Paleo Weight Loss primal diet slimming lose weight-min

Paleo Weight Loss

Many people start the Paleo Diet with one aim. Weight loss. Programs like the Truth About Abs are gaining more and more popularity, demonstrating just how many people out there are desperate to lose weight.

The more popular the Paleo movement becomes, the more frequently I see questions on Paleo and Primal forums like:

“Why am I not losing weight on the Paleo Diet?”
“Why have I stopped losing weight on the Paleo Diet?”
“Why has my weight loss reached a plateau on the Primal Diet?” and even
“Why have I gained weight on the Paleo Diet?”!

Why is it Not Working?

Unfortunately many people get the impression that you can eat as much Paleo food as you like – and the weight will fall off. Sometimes people seem to hear the message that the more Paleo food you can eat – the better! Whilst Paleo food is nourishing, if you're not hungry, you certainly shouldn't force yourself to keep eating. And one of the benefits of Paleo is that you are likely to feel a lot less hungry.

I seems that initially, a lot of weight can be lost very quickly – in a matter of weeks. This seems to have a lot to do with just removing grains from the diet and eating nutritionally dense Paleo food instead.

After the initial weight loss, it seems that it's necessary to constantly change things in order to keep the weight loss momentum. Methods like Intermittent Fasting (along with a Paleo feeding window) work really well for many people, as does restricting fruit and nuts. Some people also report a lot of success with a ketogentic low-carb Paleo diet. Ultimately, different methods work for different people – the key is experimenting to find out which method works best for you.

Decide on an approach, make the commitment to stick to it for a reasonable period – and don't be discouraged if the weight loss falters.

Sean Croxton's program the Dark Side of Fat Loss is a Paleo weight loss program (with free cookbook!) that gives underground, not conventional weight loss wisdom.

Have you lost weight on Paleo? What worked for you? I'd love to hear your Paleo weight loss tips.

Paleo Weight Loss primal diet slimming lose weight-min

Atkins diet v paleo primal differences comparision-min

9 Reasons Why Paleo isn’t Atkins

Now that more people have heard of Paleo, I've notice it is often assumed to be a different name for the Atkins Diet. “Oh, so you’re doing Atkins…”. Well actually, no. I follow a Paleo Diet, which is completely different to Atkins.

1. Low-Carb?

The main difference between Paleo and Atkins is that Atkins IS low-carb. In the induction phase (the initial two weeks), less than 20g of carbs a day are consumed, rising to about 20g – 60g a day in the Ongoing Weight Loss Stage. This is designed to keep the body in a state of Ketosis, which seems to be very beneficial to achieving weight-loss. Whilst a great number of people do eat a low-carb Paleo diet (keeping carbs under 50g a day seems popular); Paleo is not a low-carb diet tweet this quote Indeed, a lot of people, particularly Paleo athletes and crossfitters, eat a far higher carb ratio (though obviously these carbohydrates come from foods like sweet potatoes and fruit – rather than refined carbs).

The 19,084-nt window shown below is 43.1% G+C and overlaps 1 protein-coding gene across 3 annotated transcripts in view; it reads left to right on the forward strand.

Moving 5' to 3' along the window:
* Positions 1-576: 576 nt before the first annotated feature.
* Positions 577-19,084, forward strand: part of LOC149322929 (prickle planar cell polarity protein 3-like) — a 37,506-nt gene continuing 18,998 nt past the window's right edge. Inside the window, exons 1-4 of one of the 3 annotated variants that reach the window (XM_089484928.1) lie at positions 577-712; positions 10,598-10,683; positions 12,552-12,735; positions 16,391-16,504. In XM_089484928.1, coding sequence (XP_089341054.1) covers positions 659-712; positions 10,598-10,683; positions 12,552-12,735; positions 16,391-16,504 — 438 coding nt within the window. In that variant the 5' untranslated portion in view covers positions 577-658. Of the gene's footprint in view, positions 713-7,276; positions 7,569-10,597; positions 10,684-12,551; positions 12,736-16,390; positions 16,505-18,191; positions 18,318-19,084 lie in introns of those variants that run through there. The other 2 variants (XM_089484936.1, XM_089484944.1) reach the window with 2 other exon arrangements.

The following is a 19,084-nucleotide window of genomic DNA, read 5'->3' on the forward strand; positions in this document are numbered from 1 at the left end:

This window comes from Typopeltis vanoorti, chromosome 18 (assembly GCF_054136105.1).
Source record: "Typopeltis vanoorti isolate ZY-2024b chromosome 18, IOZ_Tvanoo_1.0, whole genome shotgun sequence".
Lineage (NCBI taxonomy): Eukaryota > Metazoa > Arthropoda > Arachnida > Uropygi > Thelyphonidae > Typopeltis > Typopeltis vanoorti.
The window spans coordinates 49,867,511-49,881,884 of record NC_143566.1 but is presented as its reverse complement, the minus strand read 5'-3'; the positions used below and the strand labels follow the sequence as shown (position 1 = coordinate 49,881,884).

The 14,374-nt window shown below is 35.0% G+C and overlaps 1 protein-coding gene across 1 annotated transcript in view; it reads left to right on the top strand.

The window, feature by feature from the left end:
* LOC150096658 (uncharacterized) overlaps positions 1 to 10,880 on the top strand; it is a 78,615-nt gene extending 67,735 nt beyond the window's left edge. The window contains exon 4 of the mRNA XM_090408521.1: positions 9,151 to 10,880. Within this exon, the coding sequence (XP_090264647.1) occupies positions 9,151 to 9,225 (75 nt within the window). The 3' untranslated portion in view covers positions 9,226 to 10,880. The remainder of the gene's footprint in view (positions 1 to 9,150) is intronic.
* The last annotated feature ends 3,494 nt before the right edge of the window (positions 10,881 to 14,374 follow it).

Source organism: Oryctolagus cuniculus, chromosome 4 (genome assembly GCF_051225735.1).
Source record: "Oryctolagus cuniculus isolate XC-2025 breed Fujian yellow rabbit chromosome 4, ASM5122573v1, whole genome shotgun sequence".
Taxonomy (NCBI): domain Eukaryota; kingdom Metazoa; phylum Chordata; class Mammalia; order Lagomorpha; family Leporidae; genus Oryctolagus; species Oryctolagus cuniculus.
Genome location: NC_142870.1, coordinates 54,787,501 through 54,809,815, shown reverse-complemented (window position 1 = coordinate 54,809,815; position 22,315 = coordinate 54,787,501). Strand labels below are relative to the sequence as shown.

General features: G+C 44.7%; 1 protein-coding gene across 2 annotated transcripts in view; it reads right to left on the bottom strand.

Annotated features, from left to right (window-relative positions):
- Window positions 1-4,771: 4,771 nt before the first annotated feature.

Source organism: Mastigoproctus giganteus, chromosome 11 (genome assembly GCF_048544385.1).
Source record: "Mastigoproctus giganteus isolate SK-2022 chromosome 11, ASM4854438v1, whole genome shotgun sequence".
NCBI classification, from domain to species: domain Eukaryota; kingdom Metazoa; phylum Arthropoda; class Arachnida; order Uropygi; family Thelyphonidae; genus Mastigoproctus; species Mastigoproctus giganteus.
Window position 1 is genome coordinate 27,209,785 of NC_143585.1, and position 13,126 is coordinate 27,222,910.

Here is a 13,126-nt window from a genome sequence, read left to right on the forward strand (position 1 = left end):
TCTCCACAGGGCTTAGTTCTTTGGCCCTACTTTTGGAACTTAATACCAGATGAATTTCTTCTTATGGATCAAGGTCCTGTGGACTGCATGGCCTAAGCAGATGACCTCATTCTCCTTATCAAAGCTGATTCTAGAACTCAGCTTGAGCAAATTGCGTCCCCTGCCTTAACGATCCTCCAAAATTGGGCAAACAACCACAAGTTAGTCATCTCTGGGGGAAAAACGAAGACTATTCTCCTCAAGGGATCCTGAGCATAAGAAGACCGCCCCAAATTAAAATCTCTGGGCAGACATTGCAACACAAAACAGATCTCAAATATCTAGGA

2. Counting, Counting, Couting…

As carbs rule on Atkins, counting is essential. An Atkins diet requires measuring, weighing and recording of the carbohydrate content of everything that’s eaten. Paleo is just about eating real food and avoiding grains, legumes and dairy – so no weighing, counting, measuring and journaling is required. So. Much. Easier.

3. Grass-Fed, Organic?

A Paleo diet is all about food quality. Meat in particular, is ideally grass-fed and organic. Processed, grain-fed, intensively farmed meat is to be avoided. On Atkins however, the source of the food isn't of such importance (though they do seem to be paying more attention to quality).

4. Processed?

A simple “is it Paleo” test can be resolved like this: if it’s in a packet, it probably Paleo tweet this quote . If it’s in a packet, it could well be Atkins. Atkins have a whole rage of processed convenience foods, that meet the Atkins low-carb rule; but would fail miserably to be classed as Paleo foods, with their long list of ingredients.
Paleo-Diet-V-Atkins-Diet 680-min

5. Allowable Foods

Whilst a Paleo diet omits grains, legumes and (sometimes) dairy, on an Atkins diet, these are all permissible – providing they are low in Calories. You can consume sweeteners, diet soda, seed oils, soy, Atkins chocolate bars, Atkins crisps – and lots of other very un-Paleo foods on Atkins.

6. Purpose

I also think the purpose of the plans is very different. Atkins followers tend to be following the plan for weight-loss – once they get to their goal weight, they generally stop eating an Atkins Diet. Paleo however, attracts followers for many reasons. Weight loss is definitely a driver, but many people come to Paleo to improve their athletic performance too. Health is a key motivation for many looking to reverse/ improve health issues such as diabetes, allergies and auto-immune conditions.

7. For Life, Or Just For a Bikini?

Generally, Atkins seems to be followed until weight-loss goals are achieved. Paleo is more of a lifestyle; a way of eating and living that is easy to follow forever.

8. Not Just Eating

It’s also important to bear in mind that as well as nutrition, fitness, strength, stress-reduction, balance, sleep and sunshine are amongst the lifestyle factors that Paleo addresses. Atkins appears to be primarily focused on diet, rather than lifestyle factors.

9. Paleo-Atkins?

It is possible to be Paleo-Atkins; but many people are also Paleo-not-Atkins.

Have people told you “oh, Paleo – that’s like Atkins”, when you tell them how you eat? Have you ever tried Atkins? I’d love to hear your thoughts and experiences on Atkins and Atkins V Paleo in the comments below!